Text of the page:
TAMB1AH, J.—Kalpage v. Ounawardane
1964Present: Tambiah, J., and Sri Skanda Rajah, J.G. P. KALPAGE et al., Appellants,and L. A. GUNAWARDANE, Respondent
8. G. 41611962—D. G. Colombo, 9352jL
Rent Restriction Act—Premises owned in common—Lease of entire premises by one-co-owner—Right of the other co-owners to eject the tenant.
Where there are a number of co-owners inrespect of rent-controlled premises,,a lease of the entire premises executed by one of them does not bar the other-co-owners, in the absence of an issue on acquiescence, from having the tenant,ejected as a trespasser.
Appeal from a judgment of the District Court, Colombo.
H. W. Jayewardene, Q.G., with Nimal 8enanaydke, for the plaintiffs-appellants.
Annesley Per era, for the defendant-respondent.
July 9, 1964. Tambiah, J.—
The plaintiffs brought this action to eject the defendant from premises'.No. 46, Maligawatta Road, Colombo.
The plaintiffs, along with their sister Rita Kalpage, became entitledto the abovementioned premises in equal shares by deed No. 1889 of'16th July 1952, Rita Kalpage leased the premises to the defendanton Indenture of lease, marked PI, dated 11.6.1959. It is commonground that the Rant Restriction Act applies to these premises. Thequestion for decision is whether the plaintiffs can succeed in ejecting:the defendant from the said premises.
TAMBIAH, J.—Kalpage v. Gunawardane
Rita Kalpage as a co-owner of the said premises had the right to-lease her l/3rd share (vide Vaz. v.Haniffa1). It is also settled principleof law that a co-owner can eject a trespasser from the land, which isheld in common, without joining the other co-owners (vide Ismail mAndries 2 ; Unus Lebbe v. Zayee 3).
In Mendis v. Simion4 the view was taken that a co-owner of anundivided land is entitled to have a trespasser ejected from the wholeland. In common law, therefore, the plaintiffs can succeed in thisaction, since the defendant, insofar as the plaintiffs are concerned,,is a trespasser.
Issue No. 1 in the instant case is : “Is the defendant in wrongfuland unlawful occupation of the land and premises ? ”. Although noissue on acquiescence was framed in this case, the learned District Judgehas held that there was acquiescence on the part of the plaintiffs inallowing Rita Kalpage to lease the whole of the premises and to receivethe whole of the rent. In the absence of pleadings on the question ofacquiescence, the learned District Judge has misdirected himself inholding that the plaintiffs had acquiesced in allowing Rita Kalpageto lease the whole of the premises. By this error, the learned DistrictJudge had answered issue No. I in the negative.
Are there any statutory fetters placed on the plaintiffs to bring thisaction in the instant case ? The Rent Restriction Act only places afetter on the landlord to bring an action against his tenant. A perusalof section 13 and other relevant sections of the Act clearly shows thatthe Legislature placed restrictions on the landlord to bring an actionagainst his tenant. The Act, however, does not place an absolute baron the landlord’s rights to bring an action for ejectment. He could,for example, bring an action for ejectment with the permission of theRent Control Board. He could also bring an action on one of thegrounds set out in section 13 of the Act. As Megarry, referring to therEnglish actions dealing with Rent Restriction Acts, points out: “ TheActs do not interfere with leases and tenancy agreements more than isnecessary to carry out their purposes ; they are ‘ Acts for the protectionof tenants, and not Acts for the penalising of landlords ’ ” (Rent Actaby R. E. Megarry (8th Edition) p. 171).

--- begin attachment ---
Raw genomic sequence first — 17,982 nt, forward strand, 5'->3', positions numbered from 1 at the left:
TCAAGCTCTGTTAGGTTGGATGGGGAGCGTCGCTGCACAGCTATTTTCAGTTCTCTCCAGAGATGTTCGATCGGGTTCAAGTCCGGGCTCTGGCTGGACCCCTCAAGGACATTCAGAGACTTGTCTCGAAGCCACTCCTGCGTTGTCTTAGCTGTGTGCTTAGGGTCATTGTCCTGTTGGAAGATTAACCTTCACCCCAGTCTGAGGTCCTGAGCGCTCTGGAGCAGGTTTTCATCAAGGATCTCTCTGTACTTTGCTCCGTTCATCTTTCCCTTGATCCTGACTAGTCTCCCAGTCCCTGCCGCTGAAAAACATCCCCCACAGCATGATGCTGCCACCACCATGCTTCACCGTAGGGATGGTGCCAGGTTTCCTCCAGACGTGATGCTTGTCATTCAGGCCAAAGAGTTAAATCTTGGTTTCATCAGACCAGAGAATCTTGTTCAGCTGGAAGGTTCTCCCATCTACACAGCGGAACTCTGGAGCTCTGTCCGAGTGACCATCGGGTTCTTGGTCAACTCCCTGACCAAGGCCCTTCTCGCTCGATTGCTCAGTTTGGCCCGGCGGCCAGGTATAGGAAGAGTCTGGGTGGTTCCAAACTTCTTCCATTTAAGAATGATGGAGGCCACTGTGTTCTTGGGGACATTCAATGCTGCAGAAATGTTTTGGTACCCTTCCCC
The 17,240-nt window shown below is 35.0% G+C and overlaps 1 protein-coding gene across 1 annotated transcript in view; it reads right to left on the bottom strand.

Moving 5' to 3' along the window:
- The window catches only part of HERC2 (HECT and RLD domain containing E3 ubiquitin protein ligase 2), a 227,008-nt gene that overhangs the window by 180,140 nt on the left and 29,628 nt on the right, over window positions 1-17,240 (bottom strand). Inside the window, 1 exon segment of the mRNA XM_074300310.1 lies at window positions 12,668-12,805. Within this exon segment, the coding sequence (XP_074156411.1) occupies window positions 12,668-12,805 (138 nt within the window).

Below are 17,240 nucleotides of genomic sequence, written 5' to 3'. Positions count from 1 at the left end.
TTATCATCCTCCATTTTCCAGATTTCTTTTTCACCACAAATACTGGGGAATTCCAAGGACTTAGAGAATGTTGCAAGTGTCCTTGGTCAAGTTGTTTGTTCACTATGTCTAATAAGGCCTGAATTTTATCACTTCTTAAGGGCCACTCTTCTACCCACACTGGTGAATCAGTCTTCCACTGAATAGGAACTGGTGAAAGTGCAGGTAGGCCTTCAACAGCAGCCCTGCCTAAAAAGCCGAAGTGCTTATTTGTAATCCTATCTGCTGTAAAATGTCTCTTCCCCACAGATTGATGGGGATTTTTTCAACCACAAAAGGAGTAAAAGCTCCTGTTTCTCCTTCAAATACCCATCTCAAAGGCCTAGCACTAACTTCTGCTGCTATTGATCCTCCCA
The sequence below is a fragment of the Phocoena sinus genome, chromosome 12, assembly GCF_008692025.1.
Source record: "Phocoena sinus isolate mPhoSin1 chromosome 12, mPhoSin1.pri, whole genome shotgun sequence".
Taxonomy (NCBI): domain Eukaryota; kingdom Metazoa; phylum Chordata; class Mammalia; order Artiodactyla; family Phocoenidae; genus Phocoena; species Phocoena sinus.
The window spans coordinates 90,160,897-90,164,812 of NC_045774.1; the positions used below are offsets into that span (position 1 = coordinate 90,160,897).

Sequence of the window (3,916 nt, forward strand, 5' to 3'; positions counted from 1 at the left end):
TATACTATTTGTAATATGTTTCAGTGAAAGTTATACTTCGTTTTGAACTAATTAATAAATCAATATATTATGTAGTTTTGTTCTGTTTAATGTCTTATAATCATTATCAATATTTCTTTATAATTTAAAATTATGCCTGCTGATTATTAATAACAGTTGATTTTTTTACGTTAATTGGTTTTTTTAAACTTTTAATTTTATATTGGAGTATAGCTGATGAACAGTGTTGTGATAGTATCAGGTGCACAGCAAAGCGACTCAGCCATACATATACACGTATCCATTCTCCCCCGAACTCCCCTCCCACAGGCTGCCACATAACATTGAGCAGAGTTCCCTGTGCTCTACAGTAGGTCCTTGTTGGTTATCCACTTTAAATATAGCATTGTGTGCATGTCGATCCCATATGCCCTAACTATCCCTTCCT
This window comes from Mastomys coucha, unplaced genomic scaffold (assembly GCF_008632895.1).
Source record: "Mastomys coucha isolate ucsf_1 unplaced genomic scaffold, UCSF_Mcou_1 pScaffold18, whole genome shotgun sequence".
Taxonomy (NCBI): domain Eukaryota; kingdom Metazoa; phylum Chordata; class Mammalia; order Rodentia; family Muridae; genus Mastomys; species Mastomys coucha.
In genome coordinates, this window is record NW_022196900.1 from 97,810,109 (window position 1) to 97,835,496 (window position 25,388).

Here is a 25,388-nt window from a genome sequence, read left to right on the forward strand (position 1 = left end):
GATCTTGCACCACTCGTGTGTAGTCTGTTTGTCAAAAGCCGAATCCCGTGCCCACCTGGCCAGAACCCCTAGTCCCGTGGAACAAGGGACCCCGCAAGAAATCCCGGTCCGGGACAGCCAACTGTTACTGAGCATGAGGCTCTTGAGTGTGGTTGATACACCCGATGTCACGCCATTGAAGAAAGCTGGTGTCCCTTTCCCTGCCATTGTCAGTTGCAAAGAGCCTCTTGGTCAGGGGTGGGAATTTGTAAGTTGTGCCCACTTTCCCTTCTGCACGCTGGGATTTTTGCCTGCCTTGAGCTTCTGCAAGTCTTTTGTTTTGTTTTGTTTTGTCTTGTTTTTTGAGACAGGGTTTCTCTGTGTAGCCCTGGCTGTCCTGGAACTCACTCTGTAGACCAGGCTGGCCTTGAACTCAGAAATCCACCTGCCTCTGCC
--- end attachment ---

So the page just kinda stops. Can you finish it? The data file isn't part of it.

Counsel for the respondent contended that the defendant, being astatutory tenant, had the right to remain in possession. The term“statutory tenant” is a convenient phrase used by judges to expressthe protection a tenant enjoys against his landlord. The RentRestriction Act does not give any protection to any statutory tenantagainst a person who is not his landlord. The Act only applies if alandlord, or a person in the position of a landlord, brings an action againsta tenant. The case of Aron Singho v. Samuel Peter 5, which was citedbefore us, can clearly be distinguished. In that case, the co-owners
(1948) 49 N. L. R. 286.3 (1893) 3 S. C. R. 56.
(1885) 7 S. C. G. p. 48.4 (1915) Balasingham's Notes of Cases 36.
s (1962) 63 N. L. R. 137.
Appiah v. Sellathurai
had leased the land to the defendant. Thereafter, the co-owners soldthe property to the plaintiff who elected to accept the defendant ashis tenant. In such circumstances, the purchaser-plaintiff would havestepped into the shoes of the landlords.
In Britto v. Heenatigala1 Gratiaen J. agreed with the contentionthat it would be quite wrong to include within the definition of a“ landlord ” any person other than the original lessor or someone whoderives his title from the original lessor. “If, therefore,” saidGratiaen J., (vide 57 N.L.R. at page 330)cc the true owner of the leasedpremises vindicates his title against the tenant’s contractual lessor, thestatutory protection which the tenant enjoyed against the lessor wouldnot be available against the true owner.”
I agree with the views expressed by Gratiaen J. in the abovementionedcase. If the law was otherwise, a co-owner who had leased the entireproperty can, acting with the collusion of the lessee, keep out the otherco-owners, and then claim title by prescription.
For these reasons, I set aside the order of the learned District Judge.Enter judgment as prayed for, with damages at Rs. 18 from 1.8.1960and with costs in the lower court. The appellant is entitled to thecosts of this appeal.
Sbi Skanda Rajah, J.—I agree.
E. G. P. KALPAGE et al., Appellants, and L. A. GUNAWARDANE, Respondent